NASA corrupt safety panel once again blathers on

The corrupt safety panel at NASA that spent years slowing down SpaceX’s manned Dragon capsule development with sometimes absurd demands, including delays caused simply because of paperwork, is now demanding that NASA should slow its approval of Boeing’s Starliner capsule, even if its unmanned demo mission next week succeeds completely.

This quote from the article best illustrates this safety panel’s do-nothing bureaucratic view of the world:

A further concern is that Starliner uses the United Launch Alliance (ULA) Atlas V rocket to get to orbit, but Atlas Vs are being phased out. ULA is building a new rocket, Vulcan, that could see its first launch late this year, but must go through a “human-rating” certification process that [panel member David] West said “could take years” for Starliner. [emphasis mine]

Every demand of this panel for years has demanded years of delays, with many having nothing to do with technical safety — the panel’s original purpose — but with management questions and the panel’s own overblown opinion of itself. Worse, some of its demands never made sense, such as its objection to SpaceX’s launch procedures where it fueled the rocket after the astronauts got on board. This quote from an earlier post about the panel’s recent inappropriate attempt to insert itself into NASA’s policy decisions sums things up well, and provides links to previous failures of the panel:

This panel continues to demonstrate its corrupt and power-hungry attitude about how the U.S. should explore space. For years it did whatever it could to stymie NASA’s efforts to transfer ownership to the private sector, putting up false barriers to the launch of SpaceX’s manned Dragon capsule that made no sense and were really designed to keep all control within the government bureaucracy.

It is now targeting Boeing, though amazingly it is only doing it after many of Starliner’s technical problems have been uncovered. The safety panel was a complete failure in spotting the company’s problems early on, several years ago, when it might have saved everyone a lot of time and money. Instead, it now acts like an annoying back seat driver, only kibitzing about things that went wrong long after everyone else has done the work.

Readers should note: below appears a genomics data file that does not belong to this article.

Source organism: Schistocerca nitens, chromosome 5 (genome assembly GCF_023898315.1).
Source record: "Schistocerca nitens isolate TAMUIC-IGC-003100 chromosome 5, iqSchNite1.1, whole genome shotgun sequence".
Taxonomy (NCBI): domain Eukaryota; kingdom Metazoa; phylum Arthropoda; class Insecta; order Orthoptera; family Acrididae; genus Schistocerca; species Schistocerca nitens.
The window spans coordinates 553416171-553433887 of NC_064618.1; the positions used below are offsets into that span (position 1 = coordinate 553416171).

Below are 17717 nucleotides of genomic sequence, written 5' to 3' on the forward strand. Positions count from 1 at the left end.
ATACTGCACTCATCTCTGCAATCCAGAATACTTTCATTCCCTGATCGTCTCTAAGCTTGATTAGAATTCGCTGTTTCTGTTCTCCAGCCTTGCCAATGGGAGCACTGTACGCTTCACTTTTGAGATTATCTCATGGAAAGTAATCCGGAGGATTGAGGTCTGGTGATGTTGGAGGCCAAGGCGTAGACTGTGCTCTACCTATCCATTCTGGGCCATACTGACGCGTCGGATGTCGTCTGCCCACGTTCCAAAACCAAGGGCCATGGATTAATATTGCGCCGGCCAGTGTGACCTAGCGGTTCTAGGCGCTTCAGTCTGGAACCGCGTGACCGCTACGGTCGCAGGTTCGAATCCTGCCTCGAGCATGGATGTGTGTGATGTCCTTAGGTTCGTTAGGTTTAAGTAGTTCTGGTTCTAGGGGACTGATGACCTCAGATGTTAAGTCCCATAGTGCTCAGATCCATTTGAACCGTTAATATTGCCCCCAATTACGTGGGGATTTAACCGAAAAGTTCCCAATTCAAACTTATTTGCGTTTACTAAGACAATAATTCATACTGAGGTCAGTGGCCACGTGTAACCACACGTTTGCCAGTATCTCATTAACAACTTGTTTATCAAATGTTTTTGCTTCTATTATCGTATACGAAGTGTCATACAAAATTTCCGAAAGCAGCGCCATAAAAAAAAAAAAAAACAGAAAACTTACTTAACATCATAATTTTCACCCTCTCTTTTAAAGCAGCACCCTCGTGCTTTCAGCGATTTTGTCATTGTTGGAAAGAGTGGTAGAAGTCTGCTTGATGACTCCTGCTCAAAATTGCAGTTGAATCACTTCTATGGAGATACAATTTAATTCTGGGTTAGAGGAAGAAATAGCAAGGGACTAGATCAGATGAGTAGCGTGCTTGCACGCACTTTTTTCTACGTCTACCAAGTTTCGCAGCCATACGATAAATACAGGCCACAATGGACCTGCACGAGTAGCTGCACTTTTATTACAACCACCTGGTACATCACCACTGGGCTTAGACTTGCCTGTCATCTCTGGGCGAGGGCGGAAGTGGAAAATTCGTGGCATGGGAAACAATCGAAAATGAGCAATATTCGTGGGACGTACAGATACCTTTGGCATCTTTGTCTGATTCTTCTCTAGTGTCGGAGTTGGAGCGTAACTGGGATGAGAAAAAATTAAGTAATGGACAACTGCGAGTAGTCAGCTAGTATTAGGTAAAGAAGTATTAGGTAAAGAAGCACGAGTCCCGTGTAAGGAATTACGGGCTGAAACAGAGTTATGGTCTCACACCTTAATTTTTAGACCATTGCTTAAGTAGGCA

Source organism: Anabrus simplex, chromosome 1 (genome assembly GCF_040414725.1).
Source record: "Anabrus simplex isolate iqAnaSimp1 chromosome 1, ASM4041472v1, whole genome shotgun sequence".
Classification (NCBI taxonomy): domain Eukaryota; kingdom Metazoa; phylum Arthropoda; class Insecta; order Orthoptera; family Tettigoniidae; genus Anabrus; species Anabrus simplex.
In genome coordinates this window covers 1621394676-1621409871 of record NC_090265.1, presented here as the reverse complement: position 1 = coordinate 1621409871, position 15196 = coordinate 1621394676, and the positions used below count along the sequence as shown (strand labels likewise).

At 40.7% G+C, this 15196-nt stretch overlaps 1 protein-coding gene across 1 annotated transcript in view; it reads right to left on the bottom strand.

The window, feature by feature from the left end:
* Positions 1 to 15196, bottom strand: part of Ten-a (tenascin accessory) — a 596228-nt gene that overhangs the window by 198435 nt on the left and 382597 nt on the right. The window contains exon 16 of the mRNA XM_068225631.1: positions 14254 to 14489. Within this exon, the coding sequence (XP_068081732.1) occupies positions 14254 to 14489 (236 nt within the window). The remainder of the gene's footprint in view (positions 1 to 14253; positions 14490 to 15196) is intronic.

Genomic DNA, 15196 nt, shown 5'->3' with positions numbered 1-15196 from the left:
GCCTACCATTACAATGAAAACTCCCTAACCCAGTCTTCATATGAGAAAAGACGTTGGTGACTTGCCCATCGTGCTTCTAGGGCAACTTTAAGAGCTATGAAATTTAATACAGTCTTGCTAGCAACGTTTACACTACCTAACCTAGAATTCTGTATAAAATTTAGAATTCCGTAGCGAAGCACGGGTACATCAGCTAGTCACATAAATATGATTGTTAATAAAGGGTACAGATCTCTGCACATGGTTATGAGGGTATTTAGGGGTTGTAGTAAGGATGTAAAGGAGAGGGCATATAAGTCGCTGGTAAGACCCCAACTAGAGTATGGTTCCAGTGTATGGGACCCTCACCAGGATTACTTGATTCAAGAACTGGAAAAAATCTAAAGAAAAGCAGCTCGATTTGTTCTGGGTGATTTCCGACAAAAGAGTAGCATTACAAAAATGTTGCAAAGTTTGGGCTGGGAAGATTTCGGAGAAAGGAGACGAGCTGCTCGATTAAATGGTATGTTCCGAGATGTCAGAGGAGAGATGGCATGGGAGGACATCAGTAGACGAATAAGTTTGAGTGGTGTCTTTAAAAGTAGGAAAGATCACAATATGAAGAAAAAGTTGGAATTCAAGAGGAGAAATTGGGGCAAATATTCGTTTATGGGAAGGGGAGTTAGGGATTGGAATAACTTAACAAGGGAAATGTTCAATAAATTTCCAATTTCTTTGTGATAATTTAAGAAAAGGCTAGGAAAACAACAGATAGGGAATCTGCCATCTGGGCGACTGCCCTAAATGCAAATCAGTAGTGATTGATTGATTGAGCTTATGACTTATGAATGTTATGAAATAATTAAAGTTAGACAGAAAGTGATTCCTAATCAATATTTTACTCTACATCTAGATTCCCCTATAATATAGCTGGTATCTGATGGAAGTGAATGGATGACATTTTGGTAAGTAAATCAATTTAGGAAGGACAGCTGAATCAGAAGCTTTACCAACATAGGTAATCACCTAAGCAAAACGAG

I have been saying for years that it is time to shut this panel down. It is now long past time to do so. The time and money saved might actually improve safety far more than the panel ever has.

SpaceX aiming to launch 52 times in 2022

According to NASA officials, SpaceX is hoping to complete as many as 52 launches in 2022, a pace of one launch per week.

The impressive figure was given during a virtual meeting of NASA’s Aerospace Safety Advisory Panel, or ASAP, which gives guidance to the space agency on how to maintain safety within its biggest programs. “NASA and SpaceX will have to be watchful during 2022 that they’re not victims of their success,” Sandy Magnus, a former NASA astronaut and member of the panel, said during the meeting. “There’s an ambitious 52-launch manifest for SpaceX over the course of the year. And that’s an incredible pace.”

Based on other sources, I had previously estimated a SpaceX manifest for ’22 to be 40 launches. That this new higher number comes from NASA’s corrupt safety panel, and was touted as a reason to raise questions about SpaceX, makes me suspicious of it.

Still, a launch pace by SpaceX of one launch per week is wholly possible. For one thing, the company needs to get a lot of Starlink satellites into orbit as quickly as possible. With its development of Starship blocked by government interference, it might have decided to up the pace of launches using Falcon 9.

Furthermore, because most of the rocket is reused, SpaceX has a far greater launch capacity. For every Falcon 9 it builds it gets ten or more launches from its first stage. This means SpaceX does not have to build as much to maintain a high launch pace.